Review by: Mark Palm
I don't like it when people ask me what kinds of books I like to read. My usual answer is that I like to read all different kinds of books, but while technically true it always seems unsatisfying, which is how I would describe The Séance Society, unsatisfying.
The Séance Society is the story of Lee Plunkett, a private detective that is definitely not of the hard-boiled school, his girlfriend Audrey and his mentor/assistant, Mr. O 'Nelligan, an Irishman who quotes Yeats more than even a professor of Irish Literature. Through rather nebulous means they end up investigating the death of Trexler Lloyd, a rich inventor with an interest in Spiritualism. He is apparently electrocuted in a room full of people with his own invention, something dubiously named the Spectricator.
Set in the mid 1950's this book is a throwback to the "locked-room” mysteries of the kind made popular by Agatha Christie and others. The first problem I had with this book is that most of the characters seemed like dimly-realized clichés, from Trexler, to his slinky Spanish wife Constanza, the stodgy English butler, and an aging moll by the unfortunate name of Sassafras. Throw in a goateed con man, and a pugnacious cop named Tommy Bells, and you are hip-deep in stereotypes. That might have been forgivable if the protagonists were fully drawn, but Plunkett and his girlfriend are bland and O'Nelligan far too twee to be believed.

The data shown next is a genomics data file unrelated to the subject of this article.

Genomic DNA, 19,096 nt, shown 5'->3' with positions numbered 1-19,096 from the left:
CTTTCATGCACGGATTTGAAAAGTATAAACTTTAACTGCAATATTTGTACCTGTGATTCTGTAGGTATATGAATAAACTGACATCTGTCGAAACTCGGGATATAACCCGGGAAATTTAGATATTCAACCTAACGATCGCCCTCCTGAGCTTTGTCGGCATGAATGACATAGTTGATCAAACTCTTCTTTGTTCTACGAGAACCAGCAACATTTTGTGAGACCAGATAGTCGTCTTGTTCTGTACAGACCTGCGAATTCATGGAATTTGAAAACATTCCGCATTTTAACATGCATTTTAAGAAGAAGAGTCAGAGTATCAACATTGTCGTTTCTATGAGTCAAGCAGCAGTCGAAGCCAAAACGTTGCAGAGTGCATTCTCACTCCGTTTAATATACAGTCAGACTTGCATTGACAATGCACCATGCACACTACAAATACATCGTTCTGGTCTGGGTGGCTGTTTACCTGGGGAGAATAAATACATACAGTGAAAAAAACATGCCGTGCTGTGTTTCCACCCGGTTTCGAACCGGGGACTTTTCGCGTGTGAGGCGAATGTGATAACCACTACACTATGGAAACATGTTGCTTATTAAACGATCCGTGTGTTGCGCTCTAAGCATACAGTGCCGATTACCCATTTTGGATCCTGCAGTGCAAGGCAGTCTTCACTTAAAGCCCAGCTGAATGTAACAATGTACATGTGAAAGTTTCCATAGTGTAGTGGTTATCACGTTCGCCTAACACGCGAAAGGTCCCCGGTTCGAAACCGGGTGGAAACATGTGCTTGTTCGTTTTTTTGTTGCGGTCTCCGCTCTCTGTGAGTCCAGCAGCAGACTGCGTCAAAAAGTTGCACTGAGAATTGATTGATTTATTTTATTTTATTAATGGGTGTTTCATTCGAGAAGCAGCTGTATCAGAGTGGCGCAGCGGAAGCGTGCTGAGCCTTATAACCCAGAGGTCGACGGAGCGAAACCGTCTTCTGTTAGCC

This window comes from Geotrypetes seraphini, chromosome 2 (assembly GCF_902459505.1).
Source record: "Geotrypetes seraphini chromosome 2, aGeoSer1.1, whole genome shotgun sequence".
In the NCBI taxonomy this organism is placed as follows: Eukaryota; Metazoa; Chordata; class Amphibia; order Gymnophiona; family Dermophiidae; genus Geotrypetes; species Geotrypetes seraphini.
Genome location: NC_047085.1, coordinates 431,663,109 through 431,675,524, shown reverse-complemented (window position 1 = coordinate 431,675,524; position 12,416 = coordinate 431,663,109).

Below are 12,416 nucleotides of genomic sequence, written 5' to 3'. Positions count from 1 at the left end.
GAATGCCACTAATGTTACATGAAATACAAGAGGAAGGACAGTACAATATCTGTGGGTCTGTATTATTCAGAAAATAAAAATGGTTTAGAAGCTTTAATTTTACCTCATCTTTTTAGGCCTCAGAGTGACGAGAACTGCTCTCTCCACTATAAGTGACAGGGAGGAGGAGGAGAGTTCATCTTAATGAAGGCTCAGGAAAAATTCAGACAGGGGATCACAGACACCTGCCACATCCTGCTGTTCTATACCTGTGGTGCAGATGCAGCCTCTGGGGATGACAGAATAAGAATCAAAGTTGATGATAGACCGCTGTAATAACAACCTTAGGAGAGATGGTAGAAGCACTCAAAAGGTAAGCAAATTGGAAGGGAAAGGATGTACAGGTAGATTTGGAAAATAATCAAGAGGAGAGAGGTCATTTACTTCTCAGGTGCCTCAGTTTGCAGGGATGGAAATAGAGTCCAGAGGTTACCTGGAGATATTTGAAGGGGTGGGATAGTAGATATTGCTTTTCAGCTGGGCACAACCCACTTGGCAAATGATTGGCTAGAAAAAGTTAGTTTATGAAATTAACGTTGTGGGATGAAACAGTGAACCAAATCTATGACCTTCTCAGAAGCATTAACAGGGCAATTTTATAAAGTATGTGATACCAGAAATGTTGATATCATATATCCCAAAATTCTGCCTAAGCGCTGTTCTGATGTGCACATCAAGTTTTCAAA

The plot has little momentum either, so the stiff characters are even more noticeable, and Mr. Nethercott even drags out that hoariest of mystery endings, where all the characters meet in the drawing room so that the sleuth can announce the murderer, after revealing how he cracked the case.
Now every thriller certainly doesn’t have to be violent or bloody, but I usually expect a decent respect for the crime of murder. The crimes in this book feel distant and muted. There is , in fact, a kind of spinsterish feel about this book that brings to mind nothing quite so much as a novelization of an episode of Murder She Wrote. There are flashes here and there that show that Mr. Nellicott has a feel for writing, but those flashes are merely that. Most of the time I found myself grimly slogging through the prose just to get to the end, and the boom that I was hoping for merely fizzled like a wet firecracker.
In truth I dislike writing "bad" reviews, but sometimes there is nothing else that one can do. I hope the next mystery I read actually surprises me.